I am very happy to have the opportunity to learn new material through UDACITY, so please take this criticism in that context. I know a great deal of time has gone into preparation of the course, website, teaching, grading, etc, so please do not take my comments as being ungrateful.
However, I am currently very frustrated with the grade I have in the class, considering how much time I am spending on the class, given that time is taking away from my family, my job, etc. I do feel I am learning new material, and am enjoying that, but when I see a grade barely passing, it makes me wonder if the time spent on this course is wise for me.
I started the class late, so did not have time to finish the programming for HW1, and due to a stupid calculation error, I got the Bayes Rule wrong, giving me only a 50% on the first one. No problem, I thought, as I can drop it.
Then in HW2, I got the state transition matrix marked wrong, due to the grading error, eventhough I finished the programming part correctly, so that gave me an 83%.
Now on HW3, I miss the Single Particle and Circular Motion problem, giving me a 67%. I understand that a programming error caused the Circular Motion to be graded wrong, so hopefully I will get it correct eventually. On the Single Particle, I checked that it likely fails, and ignores both robot measurement and movement - an answer I still think is correct given my interpretation of "ignores" (with only 1 particle, we will replace it regardless of any motion or measurement, so we 'ignore' the fact that it may have moved in the right direction, or the measurement is better. I have read the other interpretations for this problem, and can see them, but I also think there was enough ambiguity in the question that there are several 'right' answers.
So while I have gotten the programming projects right, which proves I understand the material, my grade so far in the class is only a 67% - basically a 'D'.
So why do I care about a grade on a free class that no one will ever see?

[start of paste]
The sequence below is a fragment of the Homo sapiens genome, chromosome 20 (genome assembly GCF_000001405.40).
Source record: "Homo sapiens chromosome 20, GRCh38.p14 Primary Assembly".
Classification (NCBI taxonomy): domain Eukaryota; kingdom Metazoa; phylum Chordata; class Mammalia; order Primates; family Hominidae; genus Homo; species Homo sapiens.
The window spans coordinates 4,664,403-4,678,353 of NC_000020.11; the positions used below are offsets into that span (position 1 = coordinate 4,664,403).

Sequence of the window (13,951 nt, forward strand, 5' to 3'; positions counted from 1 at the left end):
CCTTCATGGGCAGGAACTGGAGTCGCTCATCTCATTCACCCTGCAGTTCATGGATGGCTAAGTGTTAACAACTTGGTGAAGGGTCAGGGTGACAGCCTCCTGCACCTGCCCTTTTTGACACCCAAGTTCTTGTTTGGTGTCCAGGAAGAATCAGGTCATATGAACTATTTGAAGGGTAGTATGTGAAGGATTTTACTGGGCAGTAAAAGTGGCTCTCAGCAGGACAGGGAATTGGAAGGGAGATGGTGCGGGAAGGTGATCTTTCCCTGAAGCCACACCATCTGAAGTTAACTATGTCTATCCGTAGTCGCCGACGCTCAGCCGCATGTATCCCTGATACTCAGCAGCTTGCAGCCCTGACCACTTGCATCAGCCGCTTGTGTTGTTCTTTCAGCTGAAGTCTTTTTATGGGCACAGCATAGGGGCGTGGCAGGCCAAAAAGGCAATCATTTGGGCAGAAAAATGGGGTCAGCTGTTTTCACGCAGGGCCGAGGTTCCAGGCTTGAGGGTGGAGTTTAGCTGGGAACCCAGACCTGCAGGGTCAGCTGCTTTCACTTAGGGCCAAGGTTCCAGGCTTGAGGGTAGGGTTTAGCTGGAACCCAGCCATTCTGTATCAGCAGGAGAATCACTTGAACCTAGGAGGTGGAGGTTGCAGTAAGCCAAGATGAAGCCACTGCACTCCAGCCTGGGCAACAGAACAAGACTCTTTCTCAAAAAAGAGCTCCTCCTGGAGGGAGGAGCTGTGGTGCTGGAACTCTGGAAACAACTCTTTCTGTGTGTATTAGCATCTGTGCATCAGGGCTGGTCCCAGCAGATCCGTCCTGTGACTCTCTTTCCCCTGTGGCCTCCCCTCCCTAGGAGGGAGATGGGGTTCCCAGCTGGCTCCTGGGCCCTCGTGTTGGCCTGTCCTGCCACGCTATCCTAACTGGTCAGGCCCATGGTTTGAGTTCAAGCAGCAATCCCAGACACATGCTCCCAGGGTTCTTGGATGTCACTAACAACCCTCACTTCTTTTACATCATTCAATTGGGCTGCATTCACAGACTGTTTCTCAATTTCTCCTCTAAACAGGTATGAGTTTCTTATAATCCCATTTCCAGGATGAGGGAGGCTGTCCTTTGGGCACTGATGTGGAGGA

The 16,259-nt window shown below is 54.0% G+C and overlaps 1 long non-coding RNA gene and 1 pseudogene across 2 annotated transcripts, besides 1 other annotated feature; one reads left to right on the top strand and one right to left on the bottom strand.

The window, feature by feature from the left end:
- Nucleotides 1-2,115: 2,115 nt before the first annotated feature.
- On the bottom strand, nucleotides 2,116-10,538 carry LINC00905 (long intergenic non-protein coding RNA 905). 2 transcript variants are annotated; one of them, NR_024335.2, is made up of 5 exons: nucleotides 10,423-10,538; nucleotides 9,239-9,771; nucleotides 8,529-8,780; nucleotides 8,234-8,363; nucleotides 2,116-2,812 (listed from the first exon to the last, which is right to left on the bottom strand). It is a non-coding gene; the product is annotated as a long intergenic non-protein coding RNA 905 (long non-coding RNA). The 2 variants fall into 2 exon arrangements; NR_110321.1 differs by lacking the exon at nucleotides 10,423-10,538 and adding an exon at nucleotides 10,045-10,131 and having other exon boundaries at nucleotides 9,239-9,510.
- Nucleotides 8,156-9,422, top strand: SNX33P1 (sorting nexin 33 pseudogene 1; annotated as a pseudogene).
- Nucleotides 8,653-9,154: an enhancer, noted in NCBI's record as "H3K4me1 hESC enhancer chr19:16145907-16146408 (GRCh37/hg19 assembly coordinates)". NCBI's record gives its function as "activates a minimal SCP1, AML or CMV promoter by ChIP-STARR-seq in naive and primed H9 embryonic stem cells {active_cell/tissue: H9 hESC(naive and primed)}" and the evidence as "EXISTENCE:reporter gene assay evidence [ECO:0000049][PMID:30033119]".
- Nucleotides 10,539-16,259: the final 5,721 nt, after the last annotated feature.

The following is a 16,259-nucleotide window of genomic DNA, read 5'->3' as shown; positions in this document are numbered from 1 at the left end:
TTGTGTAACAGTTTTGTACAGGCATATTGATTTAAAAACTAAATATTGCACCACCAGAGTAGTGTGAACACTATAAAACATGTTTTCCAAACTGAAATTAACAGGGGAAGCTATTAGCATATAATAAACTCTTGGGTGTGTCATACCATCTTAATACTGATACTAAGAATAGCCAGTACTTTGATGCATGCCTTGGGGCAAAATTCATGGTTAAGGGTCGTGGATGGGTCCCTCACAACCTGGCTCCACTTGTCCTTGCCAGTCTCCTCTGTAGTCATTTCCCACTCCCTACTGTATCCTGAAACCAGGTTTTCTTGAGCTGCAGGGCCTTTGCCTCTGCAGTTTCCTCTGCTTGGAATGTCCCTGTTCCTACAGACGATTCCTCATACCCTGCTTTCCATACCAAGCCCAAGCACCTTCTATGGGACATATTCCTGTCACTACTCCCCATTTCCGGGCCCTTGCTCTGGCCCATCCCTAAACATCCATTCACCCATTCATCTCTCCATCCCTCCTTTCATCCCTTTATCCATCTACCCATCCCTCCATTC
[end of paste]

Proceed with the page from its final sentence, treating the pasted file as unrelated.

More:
Sorry for the long post - if you have read this far, I hope you take away the following points:
Does that make sense?
The better way to encourage your daughter is to keep going despite the low grades and the difficulty of the course.
I, for one, see getting high grades to impress your daughter is not a good strategy. I think the good grades will come with a good motivation.
answered 13 Mar '12, 02:19
Tran Duc Hieu-1
I share your frustration but for slightly different reasons. My main problem with the grading system is that I don't feel like I learn something from the grading process. When I did the DB online class at Stanford, you could take a quiz multiple times with different questions. If you got a question wrong, you were told what the right answer is and why. This way a failure to perform well on an assignment was a an opportunity to learn. Then you retake the test to see if you understand it correctly after the explanation. I enjoy this about quizes in the Udacity videos and I think they really help me. In contrast, I find the grading (not so much the assignment itself) not very helpful. Here, I get a binary correct/incorrect assessment in my progress bar without an explanation. Whereas I understand that giving an explanation for the programming assignment is difficult, it would be rather easy to explain the reasoning behind the multiple choice questions.